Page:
Compromise and prayer

For the first time since they began their campaign for gender equality 24 years ago, police were called in not to arrest the Women of the Wall, but to protect these women’s right to serve God the way they choose.

May 12, 2013 22:02
3 minute read.
Women of the Wall 521

Women of the Wall 521. (photo credit: Marc Israel Sellem/The Jerusalem Post)

Friday, May 10, Rosh Hodesh Sivan, will go down in history as a major victory for those who value freedom of religious expression in Israel.

For the first time since they began their campaign for gender equality 24 years ago, police were called in not to arrest the Women of the Wall, but to protect these women’s right to serve God the way they choose – complete with tallitot and tefillin and a public reading of the Torah.

The landmark April 24 ruling by Jerusalem District Court Judge Moshe Sobel, who happens to be a graduate of the haredi Hebron Yeshiva, paved the way for the dramatic change. Sobel, rejecting the “blame the victim” argument that the Supreme Court accepted in 2003, ruled that women’s right to pray in tallitot and tefillin could not be curtailed simply because of concern that doing so would lead to a violent reaction on the part of traditionalists.

Instead, the traditionalists should control themselves.

The attorney-general refrained from challenging Sobel’s ruling.

But Friday’s victory was only partial. The tremendous outrage expressed by the more conservative-minded among the faithful – both men and women – proved that a more Solomonic solution needed to be implemented that somehow accommodated not only the desire of women to have a more active role in religious services but also the religious sensitivities of the traditionalists. Religious tensions are, after all, exceedingly high at the Western Wall, a remnant of the destroyed Temple, built on the holiest site on earth for Jews.

Women of the Wall’s detractors claim they are searching out provocation and politicizing prayer at the Western Wall. Indeed, many Women of the Wall see their activism at the Kotel as part of a larger struggle to end gender discrimination in other areas of Israeli society, from maledominated religious divorce courts that do too little to confront intransigent husbands and help women complete the divorce process and remarry, to gender segregation on buses, in the IDF and in other public places. The public display of women leading prayer services, wearing tallitot, reading from the Torah and performing other roles normally restricted to men is designed to make an impact, to change perceptions, to foster a more genderegalitarian Israeli society.

Many conservative-minded Orthodox Jews feel threatened by Women of the Wall’s open and public challenge to traditional gender roles. These Orthodox Jews work hard to protect themselves and their children from influences that threaten to deconstruct their traditional worldview.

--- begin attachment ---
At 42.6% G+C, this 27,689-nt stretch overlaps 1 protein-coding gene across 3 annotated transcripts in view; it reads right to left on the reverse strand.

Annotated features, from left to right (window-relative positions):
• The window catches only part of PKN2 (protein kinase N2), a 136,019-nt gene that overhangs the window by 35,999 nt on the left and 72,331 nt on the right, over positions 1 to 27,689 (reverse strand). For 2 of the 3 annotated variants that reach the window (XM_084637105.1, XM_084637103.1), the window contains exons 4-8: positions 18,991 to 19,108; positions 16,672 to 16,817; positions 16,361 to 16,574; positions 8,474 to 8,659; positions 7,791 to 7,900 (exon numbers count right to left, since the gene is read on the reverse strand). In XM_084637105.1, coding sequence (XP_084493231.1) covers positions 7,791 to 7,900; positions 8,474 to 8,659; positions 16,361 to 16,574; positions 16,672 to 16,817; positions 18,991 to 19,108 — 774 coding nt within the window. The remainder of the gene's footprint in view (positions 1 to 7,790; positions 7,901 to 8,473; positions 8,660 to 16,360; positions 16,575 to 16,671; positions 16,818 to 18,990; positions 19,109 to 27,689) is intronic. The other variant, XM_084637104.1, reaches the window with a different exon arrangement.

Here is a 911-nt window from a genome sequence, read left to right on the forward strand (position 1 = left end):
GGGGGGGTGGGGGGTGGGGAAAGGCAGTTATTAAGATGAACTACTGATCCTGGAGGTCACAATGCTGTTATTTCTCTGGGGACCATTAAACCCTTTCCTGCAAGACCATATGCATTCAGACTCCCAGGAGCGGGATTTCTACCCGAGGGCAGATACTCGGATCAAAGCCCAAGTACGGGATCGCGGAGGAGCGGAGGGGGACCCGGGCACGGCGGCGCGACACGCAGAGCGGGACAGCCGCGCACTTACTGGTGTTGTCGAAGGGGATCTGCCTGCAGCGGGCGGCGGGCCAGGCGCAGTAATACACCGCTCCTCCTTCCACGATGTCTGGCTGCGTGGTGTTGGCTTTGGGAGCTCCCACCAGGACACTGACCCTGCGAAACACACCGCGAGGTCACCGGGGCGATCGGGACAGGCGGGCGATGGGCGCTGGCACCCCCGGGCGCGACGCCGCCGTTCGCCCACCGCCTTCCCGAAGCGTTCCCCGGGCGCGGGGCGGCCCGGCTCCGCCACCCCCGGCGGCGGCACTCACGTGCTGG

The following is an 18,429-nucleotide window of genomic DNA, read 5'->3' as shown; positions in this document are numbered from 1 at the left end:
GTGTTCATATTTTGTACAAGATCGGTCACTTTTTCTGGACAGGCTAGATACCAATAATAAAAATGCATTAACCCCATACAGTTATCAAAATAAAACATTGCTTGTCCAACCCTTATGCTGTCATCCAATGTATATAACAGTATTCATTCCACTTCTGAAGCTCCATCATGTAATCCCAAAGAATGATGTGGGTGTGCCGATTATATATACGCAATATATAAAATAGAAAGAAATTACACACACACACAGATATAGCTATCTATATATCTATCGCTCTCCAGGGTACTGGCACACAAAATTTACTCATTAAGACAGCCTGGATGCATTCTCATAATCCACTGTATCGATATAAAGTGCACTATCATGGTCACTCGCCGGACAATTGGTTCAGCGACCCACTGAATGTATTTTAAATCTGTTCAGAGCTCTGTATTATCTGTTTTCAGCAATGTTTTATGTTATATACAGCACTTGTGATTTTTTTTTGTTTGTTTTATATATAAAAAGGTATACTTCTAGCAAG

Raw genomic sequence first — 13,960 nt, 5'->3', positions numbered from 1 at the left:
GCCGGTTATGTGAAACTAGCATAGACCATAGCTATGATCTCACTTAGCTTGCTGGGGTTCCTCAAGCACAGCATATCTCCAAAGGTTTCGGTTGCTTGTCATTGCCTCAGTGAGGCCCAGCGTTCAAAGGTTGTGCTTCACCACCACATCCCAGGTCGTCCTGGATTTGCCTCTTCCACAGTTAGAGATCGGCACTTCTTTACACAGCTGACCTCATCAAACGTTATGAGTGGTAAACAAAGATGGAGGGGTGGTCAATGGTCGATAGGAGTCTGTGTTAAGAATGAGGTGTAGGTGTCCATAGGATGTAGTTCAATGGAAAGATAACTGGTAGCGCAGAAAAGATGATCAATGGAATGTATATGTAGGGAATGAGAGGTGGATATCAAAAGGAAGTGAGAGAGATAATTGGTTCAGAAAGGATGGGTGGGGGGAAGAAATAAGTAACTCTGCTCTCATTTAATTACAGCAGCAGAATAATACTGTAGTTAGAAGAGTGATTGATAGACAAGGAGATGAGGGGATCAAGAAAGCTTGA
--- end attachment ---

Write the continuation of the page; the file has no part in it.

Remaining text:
And where possible, this desire to preserve tradition should be respected, especially at the Western Wall, a site so resonant with religious meaning and frequented disproportionately by the more conservative-minded.

But by no means does preservation of tradition justify the sort of behavior exhibited by some religious zealots who converged on the Western Wall Plaza on Friday morning at the behest of their rabbinical leadership in a failed attempt to block the Women of the Wall from exercising their right to religious expression.

The sexual obscenities, the rocks, the garbage and the chairs hurled in the direction of the female supplicants and their supporters only underlined the tremendous misogyny the exists in certain segments of Israeli society – particularly the more conservative-minded – and the need for more initiatives like the Women of the Wall that seek to combat gender discrimination.

If we were to weigh the rights of the more zealous to protect themselves from outside influences and the rights of women to religious expression, the latter would unquestionably win out. A democracy cannot tolerate the stifling of religious freedom, particularly when this freedom is expressed so innocuously with the wearing of tallitot and tefillin.

This need not be, however, a zero-sum game. There is a Solomonic solution proposed by Jewish Agency chairman Natan Sharansky that allows all sides to come out of this intractable situation with the upper hand. Under Sharansky’s plan, an existing egalitarian section of the wall known as Robinson’s Arch would be expanded and a unified entrance would be built leading to the wall’s traditional and egalitarian sections.

But in the meantime, until Sharansky’s plan can be implemented, the Women of the Wall should be allowed to pray at the Western Wall, even if they wear tallitot and tefillin.

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